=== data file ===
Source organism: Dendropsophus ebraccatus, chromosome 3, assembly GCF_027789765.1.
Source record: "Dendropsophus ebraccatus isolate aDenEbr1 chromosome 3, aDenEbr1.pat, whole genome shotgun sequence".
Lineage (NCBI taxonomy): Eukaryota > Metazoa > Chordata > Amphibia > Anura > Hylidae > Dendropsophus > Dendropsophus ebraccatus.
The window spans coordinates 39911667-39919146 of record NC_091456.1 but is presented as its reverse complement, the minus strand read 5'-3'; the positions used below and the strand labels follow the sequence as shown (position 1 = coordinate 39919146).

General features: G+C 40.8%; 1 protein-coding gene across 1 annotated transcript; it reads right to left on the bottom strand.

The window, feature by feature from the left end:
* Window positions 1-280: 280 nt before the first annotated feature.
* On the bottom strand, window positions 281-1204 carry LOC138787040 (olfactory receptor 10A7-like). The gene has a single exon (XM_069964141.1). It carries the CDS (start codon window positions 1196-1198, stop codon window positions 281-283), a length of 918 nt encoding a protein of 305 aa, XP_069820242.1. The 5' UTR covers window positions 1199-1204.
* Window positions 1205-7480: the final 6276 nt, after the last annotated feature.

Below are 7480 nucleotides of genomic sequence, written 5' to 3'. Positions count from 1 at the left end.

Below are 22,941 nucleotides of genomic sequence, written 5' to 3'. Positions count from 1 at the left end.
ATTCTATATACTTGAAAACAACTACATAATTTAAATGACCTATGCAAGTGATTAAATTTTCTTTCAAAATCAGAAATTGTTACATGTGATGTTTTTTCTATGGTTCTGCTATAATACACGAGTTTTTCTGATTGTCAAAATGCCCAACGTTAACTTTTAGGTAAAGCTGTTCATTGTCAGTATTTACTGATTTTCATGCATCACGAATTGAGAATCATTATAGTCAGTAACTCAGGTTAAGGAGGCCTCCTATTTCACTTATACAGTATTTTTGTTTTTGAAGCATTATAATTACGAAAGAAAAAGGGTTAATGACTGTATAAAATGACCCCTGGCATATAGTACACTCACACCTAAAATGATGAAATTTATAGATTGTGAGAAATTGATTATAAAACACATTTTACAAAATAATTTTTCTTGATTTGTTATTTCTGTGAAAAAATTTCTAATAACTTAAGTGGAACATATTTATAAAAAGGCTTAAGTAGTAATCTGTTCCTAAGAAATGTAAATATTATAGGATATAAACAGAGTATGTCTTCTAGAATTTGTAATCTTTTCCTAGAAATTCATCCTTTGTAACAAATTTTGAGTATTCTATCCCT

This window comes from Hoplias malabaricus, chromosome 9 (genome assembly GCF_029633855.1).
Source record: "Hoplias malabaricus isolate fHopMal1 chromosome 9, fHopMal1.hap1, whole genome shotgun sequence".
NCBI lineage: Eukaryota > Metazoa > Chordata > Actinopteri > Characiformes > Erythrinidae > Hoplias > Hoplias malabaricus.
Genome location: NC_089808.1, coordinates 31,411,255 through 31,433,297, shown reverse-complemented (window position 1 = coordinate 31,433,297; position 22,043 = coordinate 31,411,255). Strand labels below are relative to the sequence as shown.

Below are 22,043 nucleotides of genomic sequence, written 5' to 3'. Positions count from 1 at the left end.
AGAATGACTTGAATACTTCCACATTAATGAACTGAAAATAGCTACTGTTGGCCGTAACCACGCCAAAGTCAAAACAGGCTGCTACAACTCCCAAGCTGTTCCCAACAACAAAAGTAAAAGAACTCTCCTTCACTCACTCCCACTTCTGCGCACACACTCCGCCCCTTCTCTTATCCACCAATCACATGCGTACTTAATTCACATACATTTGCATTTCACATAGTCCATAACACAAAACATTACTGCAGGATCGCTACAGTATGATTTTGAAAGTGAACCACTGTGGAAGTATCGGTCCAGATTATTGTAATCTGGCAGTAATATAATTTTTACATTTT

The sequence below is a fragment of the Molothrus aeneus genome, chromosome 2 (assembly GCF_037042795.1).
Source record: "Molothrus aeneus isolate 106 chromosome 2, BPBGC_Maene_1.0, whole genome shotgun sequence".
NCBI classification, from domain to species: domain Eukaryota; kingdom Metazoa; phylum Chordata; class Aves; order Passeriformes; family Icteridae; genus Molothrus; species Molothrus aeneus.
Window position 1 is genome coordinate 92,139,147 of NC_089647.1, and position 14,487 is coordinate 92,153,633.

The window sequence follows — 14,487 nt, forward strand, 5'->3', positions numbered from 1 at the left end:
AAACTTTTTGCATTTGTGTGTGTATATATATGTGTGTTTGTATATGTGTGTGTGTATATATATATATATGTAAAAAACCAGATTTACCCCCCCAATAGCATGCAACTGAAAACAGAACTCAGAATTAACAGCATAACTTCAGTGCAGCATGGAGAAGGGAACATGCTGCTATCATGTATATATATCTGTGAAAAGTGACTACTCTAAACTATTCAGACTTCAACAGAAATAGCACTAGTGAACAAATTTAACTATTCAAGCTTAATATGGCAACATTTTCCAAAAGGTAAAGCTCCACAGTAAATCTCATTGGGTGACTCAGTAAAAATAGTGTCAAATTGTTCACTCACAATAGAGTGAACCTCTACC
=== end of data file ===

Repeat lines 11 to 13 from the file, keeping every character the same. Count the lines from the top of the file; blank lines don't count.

Below are 22,941 nucleotides of genomic sequence, written 5' to 3'. Positions count from 1 at the left end.
ATTCTATATACTTGAAAACAACTACATAATTTAAATGACCTATGCAAGTGATTAAATTTTCTTTCAAAATCAGAAATTGTTACATGTGATGTTTTTTCTATGGTTCTGCTATAATACACGAGTTTTTCTGATTGTCAAAATGCCCAACGTTAACTTTTAGGTAAAGCTGTTCATTGTCAGTATTTACTGATTTTCATGCATCACGAATTGAGAATCATTATAGTCAGTAACTCAGGTTAAGGAGGCCTCCTATTTCACTTATACAGTATTTTTGTTTTTGAAGCATTATAATTACGAAAGAAAAAGGGTTAATGACTGTATAAAATGACCCCTGGCATATAGTACACTCACACCTAAAATGATGAAATTTATAGATTGTGAGAAATTGATTATAAAACACATTTTACAAAATAATTTTTCTTGATTTGTTATTTCTGTGAAAAAATTTCTAATAACTTAAGTGGAACATATTTATAAAAAGGCTTAAGTAGTAATCTGTTCCTAAGAAATGTAAATATTATAGGATATAAACAGAGTATGTCTTCTAGAATTTGTAATCTTTTCCTAGAAATTCATCCTTTGTAACAAATTTTGAGTATTCTATCCCT

This window comes from Hoplias malabaricus, chromosome 9 (genome assembly GCF_029633855.1).